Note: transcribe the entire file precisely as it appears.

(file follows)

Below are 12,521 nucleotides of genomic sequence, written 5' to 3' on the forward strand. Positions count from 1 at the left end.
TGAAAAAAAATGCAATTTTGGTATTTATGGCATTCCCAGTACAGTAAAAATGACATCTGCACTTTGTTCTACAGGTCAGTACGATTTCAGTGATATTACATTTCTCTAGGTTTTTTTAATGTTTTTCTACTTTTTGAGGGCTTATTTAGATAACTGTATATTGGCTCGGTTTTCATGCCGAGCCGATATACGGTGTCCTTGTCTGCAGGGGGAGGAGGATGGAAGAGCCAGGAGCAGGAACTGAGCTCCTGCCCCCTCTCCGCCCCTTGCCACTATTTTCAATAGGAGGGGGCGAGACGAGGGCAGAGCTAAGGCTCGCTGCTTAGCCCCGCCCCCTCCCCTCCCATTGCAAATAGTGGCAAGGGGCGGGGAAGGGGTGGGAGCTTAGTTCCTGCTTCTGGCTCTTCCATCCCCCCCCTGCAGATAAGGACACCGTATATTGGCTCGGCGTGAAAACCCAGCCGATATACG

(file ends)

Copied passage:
Below are 12,521 nucleotides of genomic sequence, written 5' to 3' on the forward strand. Positions count from 1 at the left end.
TGAAAAAAAATGCAATTTTGGTATTTATGGCATTCCCAGTACAGTAAAAATGACATCTGCACTTTGTTCTACAGGTCAGTACGATTTCAGTGATATTACATTTCTCTAGGTTTTTTTAATGTTTTTCTACTTTTTGAGGGCTTATTTAGATAACTGTATATTGGCTCGGTTTTCATGCCGAGCCGATATACGGTGTCCTTGTCTGCAGGGGGAGGAGGATGGAAGAGCCAGGAGCAGGAACTGAGCTCCTGCCCCCTCTCCGCCCCTTGCCACTATTTTCAATAGGAGGGGGCGAGACGAGGGCAGAGCTAAGGCTCGCTGCTTAGCCCCGCCCCCTCCCCTCCCATTGCAAATAGTGGCAAGGGGCGGGGAAGGGGTGGGAGCTTAGTTCCTGCTTCTGGCTCTTCCATCCCCCCCCTGCAGATAAGGACACCGTATATTGGCTCGGCGTGAAAACCCAGCCGATATACG